1. The change from polo to YOLO is a fun metaphor for the change effective leaders make in how people talk, label, converse and interact. Leaders don't just help people do better, they help people be better. Many times this transformation begins with improving, sharpening and "classing-up" language. How we speak is a reflection of how we think. Yet, leaders who make an impact understand that how we speak greatly influences how others think.

2. The personal application of YOLO - You Only Lead Once is about total commitment to every opportunity you have to lead today. View each leadership moment as your last and apply full personal resources. Anything less is not leadership; it's averageship. This is not about wearing yourself out all the time. This is about acting on the understanding that the people you lead deserve your best every time.



Integrity: Six Actions of Great Leadership

How do you know if you are actually creating results as a leader? Focus your work around the following six actions and the results will follow.








Fostering Relationships: Parent = Leader



Parents are some of the most influential leaders on the planet. Following are four key behaviors of parents who make the most of this influence and are creating children ready for the best of times and the worst of times.

1. Secretly pay the debt for your children.

My wife is in the middle of a bible study that contains a key lesson of Christian leaders: we must pay the debt for others who are either not strong enough to handle it on their own or who can't pay it. We must unselfishly act with resolve, integrity and responsibility. Effective parents do this for their children. The key here is to do it "secretly" without ever expecting your children to earn it. They deserve it because they are in your care. You must be strong for them and never use these acts as a reward for good behavior. This creates a home environment filled with unconditional love and support.

2. Be filled with a genuine desire to learn and love their ways.

The generational difference can create barriers. It can block understanding, compassion and a sense of community in the home. Effective parents tear down these barriers each time they seek to see life through their children's eyes. A simple example is cell phones. Young people use their phones (via text messages, social media, photos, etc.) to create real community and connections with their friends. Embrace this. Set rules and help them understand the dangers, but be a team player in this area (and many others) with your children.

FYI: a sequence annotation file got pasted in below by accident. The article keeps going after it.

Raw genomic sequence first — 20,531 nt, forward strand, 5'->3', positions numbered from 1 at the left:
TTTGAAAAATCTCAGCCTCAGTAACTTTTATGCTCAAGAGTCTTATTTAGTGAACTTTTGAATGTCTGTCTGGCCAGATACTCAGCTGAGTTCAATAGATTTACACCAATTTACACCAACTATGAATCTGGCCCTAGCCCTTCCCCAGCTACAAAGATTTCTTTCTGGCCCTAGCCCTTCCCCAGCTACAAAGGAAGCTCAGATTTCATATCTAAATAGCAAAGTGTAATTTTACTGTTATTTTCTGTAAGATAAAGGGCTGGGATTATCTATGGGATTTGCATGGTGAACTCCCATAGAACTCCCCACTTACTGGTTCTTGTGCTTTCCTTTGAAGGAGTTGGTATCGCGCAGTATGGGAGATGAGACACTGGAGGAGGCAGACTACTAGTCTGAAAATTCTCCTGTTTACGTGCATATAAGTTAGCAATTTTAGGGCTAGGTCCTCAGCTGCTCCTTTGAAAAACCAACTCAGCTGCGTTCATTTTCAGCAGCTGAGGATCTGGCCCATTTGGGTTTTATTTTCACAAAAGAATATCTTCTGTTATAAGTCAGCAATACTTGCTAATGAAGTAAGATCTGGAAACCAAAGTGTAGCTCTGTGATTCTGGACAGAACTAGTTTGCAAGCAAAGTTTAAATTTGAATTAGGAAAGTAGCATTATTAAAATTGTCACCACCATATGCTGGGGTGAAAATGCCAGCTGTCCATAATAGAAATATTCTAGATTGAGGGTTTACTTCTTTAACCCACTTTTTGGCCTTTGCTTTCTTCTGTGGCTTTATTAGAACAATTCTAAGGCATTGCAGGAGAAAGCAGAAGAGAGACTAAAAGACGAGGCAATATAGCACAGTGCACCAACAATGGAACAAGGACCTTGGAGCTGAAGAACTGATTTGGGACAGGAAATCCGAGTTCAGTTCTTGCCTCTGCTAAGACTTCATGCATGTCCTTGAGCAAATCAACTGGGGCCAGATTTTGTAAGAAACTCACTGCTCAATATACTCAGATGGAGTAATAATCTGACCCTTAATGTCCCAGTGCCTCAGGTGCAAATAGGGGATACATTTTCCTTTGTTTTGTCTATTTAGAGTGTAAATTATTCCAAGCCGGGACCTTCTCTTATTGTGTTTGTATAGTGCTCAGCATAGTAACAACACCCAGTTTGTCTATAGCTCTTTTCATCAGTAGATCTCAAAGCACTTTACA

3. Create a home where mistakes are cherished, celebrated and communicated.

My PLI co-leader Ryan Underwood and his wife have a painting in their home that says something similar to this. It serves as a visual reminder every day that life is full of twists and turns and they will talk, learn and grow together as a family through them. Effective parents help their children understand that the best life does not mean a mistake-free life. The best life is created by responding positively in the face of mistakes. Help your children feel safe to risk big, try new things, and be comfortable with sharing their good days and bad days with you.

4. Time is where families grow.

Effective parents create moments in their day regularly where the focus is just on being together as a family. Do things that involve conversation, being present with one another and just enjoying each other's company. This creates a stack of moments that lead to understanding, connections and memories children can lean on for strength when the lonely times come that every young person experiences.

Parenting is tough for many reasons; stress, commitments, work, troubles, etc. However, it is primarily tough because it is the textbook definition of leadership. And leadership is difficult. Because it matters. Work hard to be a leader for your children. One that is inspiring, motivating and worthy of their unwavering trust and devotion.


Fostering Relationships: Leadership Principles for Difficult Conversations

Difficult conversations are just about as fun as a root canal, but they are way easier than the pain of not getting the needed root canal. Effective leaders make difficult conversations happen because they are necessary for growth, excellence and the long-term health of an organization or team. Here is a short list of difficult conversations that happen in the workplace:

  • Explaining why someone is not getting a promotion.
  • Confronting repeating unacceptable behavior.
  • Providing honest feedback on poor performance.
  • Respectfully challenging a colleague or customer.
  • Holding someone accountable for their output.
  • Sharing tough decision outcomes.
  • Delegating responsibility.
  • Discussing a taboo issue like hygiene or dress.
  • Thoughtfully saying no.
  • Addressing opportunities for improvement.
  • Explaining options in the face of adversity.